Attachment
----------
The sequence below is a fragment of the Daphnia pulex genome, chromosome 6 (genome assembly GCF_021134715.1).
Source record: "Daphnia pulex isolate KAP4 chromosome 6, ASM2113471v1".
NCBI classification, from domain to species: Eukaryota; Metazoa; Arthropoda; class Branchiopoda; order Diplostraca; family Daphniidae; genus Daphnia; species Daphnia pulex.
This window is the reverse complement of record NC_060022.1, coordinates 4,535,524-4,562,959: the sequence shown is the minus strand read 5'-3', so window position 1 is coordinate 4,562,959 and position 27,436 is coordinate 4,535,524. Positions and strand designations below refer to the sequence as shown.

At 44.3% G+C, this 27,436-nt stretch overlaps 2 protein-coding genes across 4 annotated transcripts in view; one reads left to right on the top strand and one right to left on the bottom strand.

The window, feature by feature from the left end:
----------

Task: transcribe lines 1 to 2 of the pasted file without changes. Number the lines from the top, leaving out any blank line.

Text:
The sequence below is a fragment of the Daphnia pulex genome, chromosome 6 (genome assembly GCF_021134715.1).
Source record: "Daphnia pulex isolate KAP4 chromosome 6, ASM2113471v1".